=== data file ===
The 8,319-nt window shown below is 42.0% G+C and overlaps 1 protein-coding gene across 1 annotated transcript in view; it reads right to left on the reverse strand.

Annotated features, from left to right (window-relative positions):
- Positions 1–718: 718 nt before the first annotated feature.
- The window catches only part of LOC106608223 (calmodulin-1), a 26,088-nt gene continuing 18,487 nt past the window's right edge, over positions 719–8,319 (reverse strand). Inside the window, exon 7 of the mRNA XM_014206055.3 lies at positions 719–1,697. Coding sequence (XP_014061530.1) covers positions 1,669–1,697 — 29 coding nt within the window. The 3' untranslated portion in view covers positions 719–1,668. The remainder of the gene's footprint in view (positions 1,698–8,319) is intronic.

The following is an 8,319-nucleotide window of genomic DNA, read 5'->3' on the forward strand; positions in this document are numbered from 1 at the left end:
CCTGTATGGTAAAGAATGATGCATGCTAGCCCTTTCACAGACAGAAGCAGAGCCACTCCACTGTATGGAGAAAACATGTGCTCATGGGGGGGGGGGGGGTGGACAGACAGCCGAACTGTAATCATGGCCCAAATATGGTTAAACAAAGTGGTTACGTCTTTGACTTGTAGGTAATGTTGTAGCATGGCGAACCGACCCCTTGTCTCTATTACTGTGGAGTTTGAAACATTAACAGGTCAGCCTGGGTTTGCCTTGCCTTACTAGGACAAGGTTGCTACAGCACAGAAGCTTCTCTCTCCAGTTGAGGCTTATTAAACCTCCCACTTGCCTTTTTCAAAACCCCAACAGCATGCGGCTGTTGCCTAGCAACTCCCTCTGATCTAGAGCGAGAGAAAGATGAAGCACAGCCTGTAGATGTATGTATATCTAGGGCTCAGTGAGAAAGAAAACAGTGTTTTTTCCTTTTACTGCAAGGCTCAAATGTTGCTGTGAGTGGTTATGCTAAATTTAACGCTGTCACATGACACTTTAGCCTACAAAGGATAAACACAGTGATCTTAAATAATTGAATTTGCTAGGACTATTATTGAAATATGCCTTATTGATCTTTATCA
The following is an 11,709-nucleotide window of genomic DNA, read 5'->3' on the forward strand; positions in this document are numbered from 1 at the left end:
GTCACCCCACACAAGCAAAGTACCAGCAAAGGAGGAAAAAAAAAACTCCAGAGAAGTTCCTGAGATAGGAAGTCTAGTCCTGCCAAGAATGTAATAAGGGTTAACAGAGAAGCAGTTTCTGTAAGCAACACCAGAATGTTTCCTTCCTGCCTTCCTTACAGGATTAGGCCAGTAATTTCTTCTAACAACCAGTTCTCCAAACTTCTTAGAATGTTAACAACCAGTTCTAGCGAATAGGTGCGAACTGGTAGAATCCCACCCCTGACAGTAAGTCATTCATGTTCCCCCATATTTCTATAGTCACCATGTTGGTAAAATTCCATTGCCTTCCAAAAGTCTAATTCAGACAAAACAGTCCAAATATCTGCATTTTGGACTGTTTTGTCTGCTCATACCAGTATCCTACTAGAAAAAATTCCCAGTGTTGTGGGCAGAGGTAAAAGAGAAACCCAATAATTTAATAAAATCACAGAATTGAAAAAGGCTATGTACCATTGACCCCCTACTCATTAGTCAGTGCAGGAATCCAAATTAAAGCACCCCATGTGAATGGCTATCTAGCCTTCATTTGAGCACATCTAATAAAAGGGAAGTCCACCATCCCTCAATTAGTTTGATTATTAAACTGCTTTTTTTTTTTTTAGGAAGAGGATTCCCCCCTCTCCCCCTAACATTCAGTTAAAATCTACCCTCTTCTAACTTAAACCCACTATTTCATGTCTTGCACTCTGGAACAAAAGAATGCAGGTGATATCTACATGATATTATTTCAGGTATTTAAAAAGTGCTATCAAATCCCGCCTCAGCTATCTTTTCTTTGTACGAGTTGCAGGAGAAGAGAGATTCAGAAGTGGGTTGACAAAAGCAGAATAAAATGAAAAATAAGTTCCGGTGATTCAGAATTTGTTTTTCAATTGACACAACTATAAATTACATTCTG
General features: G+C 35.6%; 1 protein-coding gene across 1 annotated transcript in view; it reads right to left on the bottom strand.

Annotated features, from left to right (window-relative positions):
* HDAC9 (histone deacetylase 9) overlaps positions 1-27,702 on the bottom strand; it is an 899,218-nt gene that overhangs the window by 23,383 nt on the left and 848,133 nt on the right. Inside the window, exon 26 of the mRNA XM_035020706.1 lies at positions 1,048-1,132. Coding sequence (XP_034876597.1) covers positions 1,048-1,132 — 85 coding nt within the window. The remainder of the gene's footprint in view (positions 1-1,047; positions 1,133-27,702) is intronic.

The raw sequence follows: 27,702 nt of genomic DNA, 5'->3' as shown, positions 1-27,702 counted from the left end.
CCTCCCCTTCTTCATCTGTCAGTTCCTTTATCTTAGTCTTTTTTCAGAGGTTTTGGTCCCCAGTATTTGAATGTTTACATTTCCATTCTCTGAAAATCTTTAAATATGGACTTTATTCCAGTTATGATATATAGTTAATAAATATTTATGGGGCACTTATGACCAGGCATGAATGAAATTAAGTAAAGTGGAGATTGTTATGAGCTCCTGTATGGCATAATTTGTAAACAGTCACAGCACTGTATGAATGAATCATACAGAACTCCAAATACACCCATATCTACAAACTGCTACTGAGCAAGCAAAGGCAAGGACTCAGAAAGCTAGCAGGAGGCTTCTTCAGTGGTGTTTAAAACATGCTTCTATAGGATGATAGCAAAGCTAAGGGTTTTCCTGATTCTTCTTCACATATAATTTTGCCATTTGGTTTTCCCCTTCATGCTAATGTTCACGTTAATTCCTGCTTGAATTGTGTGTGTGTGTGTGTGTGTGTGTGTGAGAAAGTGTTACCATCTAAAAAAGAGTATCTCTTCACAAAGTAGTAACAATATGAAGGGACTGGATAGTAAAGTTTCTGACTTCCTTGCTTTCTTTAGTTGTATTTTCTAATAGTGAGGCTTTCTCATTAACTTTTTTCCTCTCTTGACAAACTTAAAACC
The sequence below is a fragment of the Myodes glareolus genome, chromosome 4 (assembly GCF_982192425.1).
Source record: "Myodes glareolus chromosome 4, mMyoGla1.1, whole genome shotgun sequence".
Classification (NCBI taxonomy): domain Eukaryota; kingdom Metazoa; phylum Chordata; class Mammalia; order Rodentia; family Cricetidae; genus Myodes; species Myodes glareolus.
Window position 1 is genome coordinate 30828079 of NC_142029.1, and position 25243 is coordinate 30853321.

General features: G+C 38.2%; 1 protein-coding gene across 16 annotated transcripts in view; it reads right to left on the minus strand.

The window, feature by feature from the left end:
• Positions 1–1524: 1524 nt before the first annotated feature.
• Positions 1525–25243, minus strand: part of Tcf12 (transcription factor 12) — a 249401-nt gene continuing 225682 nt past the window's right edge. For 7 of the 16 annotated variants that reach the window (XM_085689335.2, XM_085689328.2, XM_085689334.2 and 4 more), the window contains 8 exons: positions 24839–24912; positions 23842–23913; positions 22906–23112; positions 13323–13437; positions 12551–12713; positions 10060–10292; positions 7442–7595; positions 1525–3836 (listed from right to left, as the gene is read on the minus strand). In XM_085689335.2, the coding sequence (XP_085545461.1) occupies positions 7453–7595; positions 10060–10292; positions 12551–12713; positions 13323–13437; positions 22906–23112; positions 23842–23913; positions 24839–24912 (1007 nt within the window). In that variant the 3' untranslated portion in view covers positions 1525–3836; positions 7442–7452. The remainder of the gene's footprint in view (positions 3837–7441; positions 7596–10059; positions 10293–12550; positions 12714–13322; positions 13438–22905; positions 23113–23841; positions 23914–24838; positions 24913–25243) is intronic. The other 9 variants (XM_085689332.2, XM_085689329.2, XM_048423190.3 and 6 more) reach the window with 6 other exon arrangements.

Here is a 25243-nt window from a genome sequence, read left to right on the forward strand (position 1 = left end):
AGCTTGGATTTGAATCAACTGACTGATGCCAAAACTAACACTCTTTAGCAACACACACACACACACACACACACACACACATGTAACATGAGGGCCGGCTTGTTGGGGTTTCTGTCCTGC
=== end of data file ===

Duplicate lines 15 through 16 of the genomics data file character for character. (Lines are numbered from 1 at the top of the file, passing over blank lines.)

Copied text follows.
Source record: "Myodes glareolus chromosome 4, mMyoGla1.1, whole genome shotgun sequence".
Classification (NCBI taxonomy): domain Eukaryota; kingdom Metazoa; phylum Chordata; class Mammalia; order Rodentia; family Cricetidae; genus Myodes; species Myodes glareolus.